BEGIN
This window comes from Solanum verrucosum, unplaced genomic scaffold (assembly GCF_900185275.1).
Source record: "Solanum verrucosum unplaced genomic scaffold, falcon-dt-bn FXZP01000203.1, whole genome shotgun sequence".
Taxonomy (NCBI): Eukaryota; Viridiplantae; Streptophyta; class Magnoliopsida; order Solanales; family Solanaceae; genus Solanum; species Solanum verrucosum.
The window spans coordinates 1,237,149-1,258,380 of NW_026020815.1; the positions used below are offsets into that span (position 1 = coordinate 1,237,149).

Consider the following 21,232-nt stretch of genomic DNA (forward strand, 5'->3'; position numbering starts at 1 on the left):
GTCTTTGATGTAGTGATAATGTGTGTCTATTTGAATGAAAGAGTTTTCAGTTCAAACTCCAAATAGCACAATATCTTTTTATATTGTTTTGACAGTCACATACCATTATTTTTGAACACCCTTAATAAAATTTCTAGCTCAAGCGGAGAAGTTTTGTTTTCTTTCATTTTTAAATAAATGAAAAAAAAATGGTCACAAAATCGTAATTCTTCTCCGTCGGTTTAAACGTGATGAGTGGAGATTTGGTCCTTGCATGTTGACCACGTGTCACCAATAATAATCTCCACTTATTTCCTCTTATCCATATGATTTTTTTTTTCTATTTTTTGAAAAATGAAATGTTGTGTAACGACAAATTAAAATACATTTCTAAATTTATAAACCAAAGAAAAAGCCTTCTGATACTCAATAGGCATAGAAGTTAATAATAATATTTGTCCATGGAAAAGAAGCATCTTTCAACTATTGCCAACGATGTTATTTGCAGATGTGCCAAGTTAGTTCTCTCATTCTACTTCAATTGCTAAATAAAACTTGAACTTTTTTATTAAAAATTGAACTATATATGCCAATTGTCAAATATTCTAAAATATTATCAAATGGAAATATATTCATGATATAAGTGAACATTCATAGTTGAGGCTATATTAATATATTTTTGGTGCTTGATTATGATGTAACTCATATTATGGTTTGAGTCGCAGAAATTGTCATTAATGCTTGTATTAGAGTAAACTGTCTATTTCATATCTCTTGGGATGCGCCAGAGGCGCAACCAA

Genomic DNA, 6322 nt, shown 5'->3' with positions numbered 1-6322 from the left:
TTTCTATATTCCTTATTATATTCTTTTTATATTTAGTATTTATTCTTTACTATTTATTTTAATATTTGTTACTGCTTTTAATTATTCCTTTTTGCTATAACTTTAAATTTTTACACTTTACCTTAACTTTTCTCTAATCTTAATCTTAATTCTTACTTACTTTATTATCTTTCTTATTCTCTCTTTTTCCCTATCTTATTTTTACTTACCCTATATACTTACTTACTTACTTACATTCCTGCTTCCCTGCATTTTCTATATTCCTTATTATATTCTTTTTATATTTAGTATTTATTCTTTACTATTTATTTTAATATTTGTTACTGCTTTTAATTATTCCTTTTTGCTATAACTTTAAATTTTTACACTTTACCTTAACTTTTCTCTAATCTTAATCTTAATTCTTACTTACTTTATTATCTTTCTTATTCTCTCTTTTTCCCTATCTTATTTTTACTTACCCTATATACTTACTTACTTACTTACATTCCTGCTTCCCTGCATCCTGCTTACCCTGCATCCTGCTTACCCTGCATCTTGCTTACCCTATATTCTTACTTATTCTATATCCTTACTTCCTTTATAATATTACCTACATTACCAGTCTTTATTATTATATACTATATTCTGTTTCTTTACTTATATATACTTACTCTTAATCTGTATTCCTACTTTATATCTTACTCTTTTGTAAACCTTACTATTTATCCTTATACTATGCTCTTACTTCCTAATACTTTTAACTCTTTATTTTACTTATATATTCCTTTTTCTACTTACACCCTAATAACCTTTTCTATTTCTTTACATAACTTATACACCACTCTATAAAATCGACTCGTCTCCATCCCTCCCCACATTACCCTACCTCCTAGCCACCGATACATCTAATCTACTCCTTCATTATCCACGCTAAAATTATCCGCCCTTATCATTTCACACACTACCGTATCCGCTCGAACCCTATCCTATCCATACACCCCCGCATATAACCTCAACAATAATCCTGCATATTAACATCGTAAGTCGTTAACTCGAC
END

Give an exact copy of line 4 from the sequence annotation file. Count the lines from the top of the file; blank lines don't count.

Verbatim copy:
The window spans coordinates 1,237,149-1,258,380 of NW_026020815.1; the positions used below are offsets into that span (position 1 = coordinate 1,237,149).